Mylan CEO Gets a Raise as Stock Slides Amid Tumultuous Year

(Bloomberg) -- Days before Mylan NV announced an ugly forecast for the year ahead, the generic drugmaker gave its chief executive a raise.

Mylan increased Chief Executive Officer Heather Bresch’s salary by more than 15 percent to $1.5 million and extended her contract through April 21, 2024, according to a document filed with the Securities and Exchange Commission this week. She’s also eligible for a target annual bonus of $2.25 million.

The filing didn’t specify whether she will also receive additional equity awards, which make up the bulk of her compensation. She reaped about $12.7 million in 2017, of which about 70 percent came in restricted shares and stock options.

Following yet another disappointing quarter, Mylan shares dropped the most in three years on Wednesday. The company has grappled with a turbulent generic-drug market, where prices have been falling amid a push by U.S. regulators to get more competing products on the market. North American sales of the allergy treatment EpiPen continue to slide, while Mylan has also incurred costs from manufacturing problems at a major plant in Morgantown, West Virginia.

Mylan didn’t immediately return requests for comment on the compensation.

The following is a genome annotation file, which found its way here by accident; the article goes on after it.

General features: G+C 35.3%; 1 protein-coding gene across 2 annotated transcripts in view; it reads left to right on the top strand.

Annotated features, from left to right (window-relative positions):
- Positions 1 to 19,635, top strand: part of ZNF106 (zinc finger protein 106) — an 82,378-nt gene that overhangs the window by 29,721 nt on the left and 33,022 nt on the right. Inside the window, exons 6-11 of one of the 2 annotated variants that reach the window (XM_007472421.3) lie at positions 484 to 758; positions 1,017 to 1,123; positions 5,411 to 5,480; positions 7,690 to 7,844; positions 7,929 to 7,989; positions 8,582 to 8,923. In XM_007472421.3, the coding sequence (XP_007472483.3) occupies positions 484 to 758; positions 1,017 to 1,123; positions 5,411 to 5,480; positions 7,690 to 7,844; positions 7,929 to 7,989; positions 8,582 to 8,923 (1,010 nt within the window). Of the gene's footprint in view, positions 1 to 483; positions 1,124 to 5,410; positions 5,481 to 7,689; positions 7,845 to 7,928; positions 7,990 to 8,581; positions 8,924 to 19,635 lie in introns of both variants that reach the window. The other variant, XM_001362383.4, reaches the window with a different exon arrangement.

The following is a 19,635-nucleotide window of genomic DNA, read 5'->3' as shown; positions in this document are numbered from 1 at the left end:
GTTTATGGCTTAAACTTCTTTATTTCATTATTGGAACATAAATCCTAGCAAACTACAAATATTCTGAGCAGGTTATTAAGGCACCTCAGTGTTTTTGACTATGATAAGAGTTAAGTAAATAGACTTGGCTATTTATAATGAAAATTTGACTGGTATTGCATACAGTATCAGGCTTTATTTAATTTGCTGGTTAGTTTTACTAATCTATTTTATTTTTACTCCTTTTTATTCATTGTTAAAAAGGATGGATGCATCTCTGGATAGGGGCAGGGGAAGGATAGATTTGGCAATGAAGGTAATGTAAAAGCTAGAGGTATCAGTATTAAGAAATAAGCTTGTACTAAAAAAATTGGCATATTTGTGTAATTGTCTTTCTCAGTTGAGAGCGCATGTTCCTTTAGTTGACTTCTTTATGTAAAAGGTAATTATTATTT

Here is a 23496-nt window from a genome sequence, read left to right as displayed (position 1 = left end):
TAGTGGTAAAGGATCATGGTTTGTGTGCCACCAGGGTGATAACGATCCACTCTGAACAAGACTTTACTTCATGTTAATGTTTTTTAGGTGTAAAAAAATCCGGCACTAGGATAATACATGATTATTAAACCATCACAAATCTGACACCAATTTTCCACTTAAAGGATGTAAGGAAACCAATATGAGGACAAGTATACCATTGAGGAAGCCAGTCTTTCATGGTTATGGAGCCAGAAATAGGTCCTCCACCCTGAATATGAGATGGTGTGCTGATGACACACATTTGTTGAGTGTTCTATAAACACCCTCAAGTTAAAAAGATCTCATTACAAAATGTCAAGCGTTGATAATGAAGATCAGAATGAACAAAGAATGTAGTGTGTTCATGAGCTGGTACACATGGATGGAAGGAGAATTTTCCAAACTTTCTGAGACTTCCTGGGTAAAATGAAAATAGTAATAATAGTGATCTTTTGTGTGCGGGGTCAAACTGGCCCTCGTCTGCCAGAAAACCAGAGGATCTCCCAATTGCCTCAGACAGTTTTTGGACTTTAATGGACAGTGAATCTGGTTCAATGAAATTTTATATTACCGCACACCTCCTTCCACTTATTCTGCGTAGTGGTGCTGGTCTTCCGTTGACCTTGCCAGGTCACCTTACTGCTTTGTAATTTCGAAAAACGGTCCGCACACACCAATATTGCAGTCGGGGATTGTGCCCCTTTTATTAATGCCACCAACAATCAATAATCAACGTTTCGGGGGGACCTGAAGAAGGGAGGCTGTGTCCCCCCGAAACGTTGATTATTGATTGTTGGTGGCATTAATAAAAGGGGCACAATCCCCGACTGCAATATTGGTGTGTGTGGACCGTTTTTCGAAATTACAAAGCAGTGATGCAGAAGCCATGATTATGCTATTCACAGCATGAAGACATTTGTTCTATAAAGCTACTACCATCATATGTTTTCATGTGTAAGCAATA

The sliding stock price hurts Bresch, too. She owns about 856,000 shares in the firm, and most of her equity awards have in recent years been linked to performance targets including return on invested capital and stock return relative to peers.

Mylan’s board launched a strategic review last year to evaluate options for the company. During a call with investors on Tuesday, Bresch said the committee is nearing the end of its review and is “looking at everything and anything that could unlock value."

Bresch’s pay raise, which comes at a seemingly awkward time, is raising eyebrows on Wall Street.

“When there’s a risk of giving out below-consensus earnings guidance, should you be really signing a new employment agreement?” Wells Fargo analyst David Maris said in an interview. “The signing of new contracts is something the market would have liked to have known.”

Maris said investors are looking for a change in management.

“The job of a CEO and a chairman is to well-position the company during challenging industry times. And it doesn’t look like Mylan is in a particularly good position,” he said.

President Rajiv Malik, who faces civil suits accusing him of taking part in an alleged price-fixing scheme, saw his base salary increase 15 percent to $1.15 million and extended his contract to 2022. A lawyer for Malik has previously denied the allegations.

The board also gave similar-sized salary bumps and extensions to Chief Financial Officer Ken Parks and Chief Commercial Officer Anthony Mauro, who now each get $800,000.

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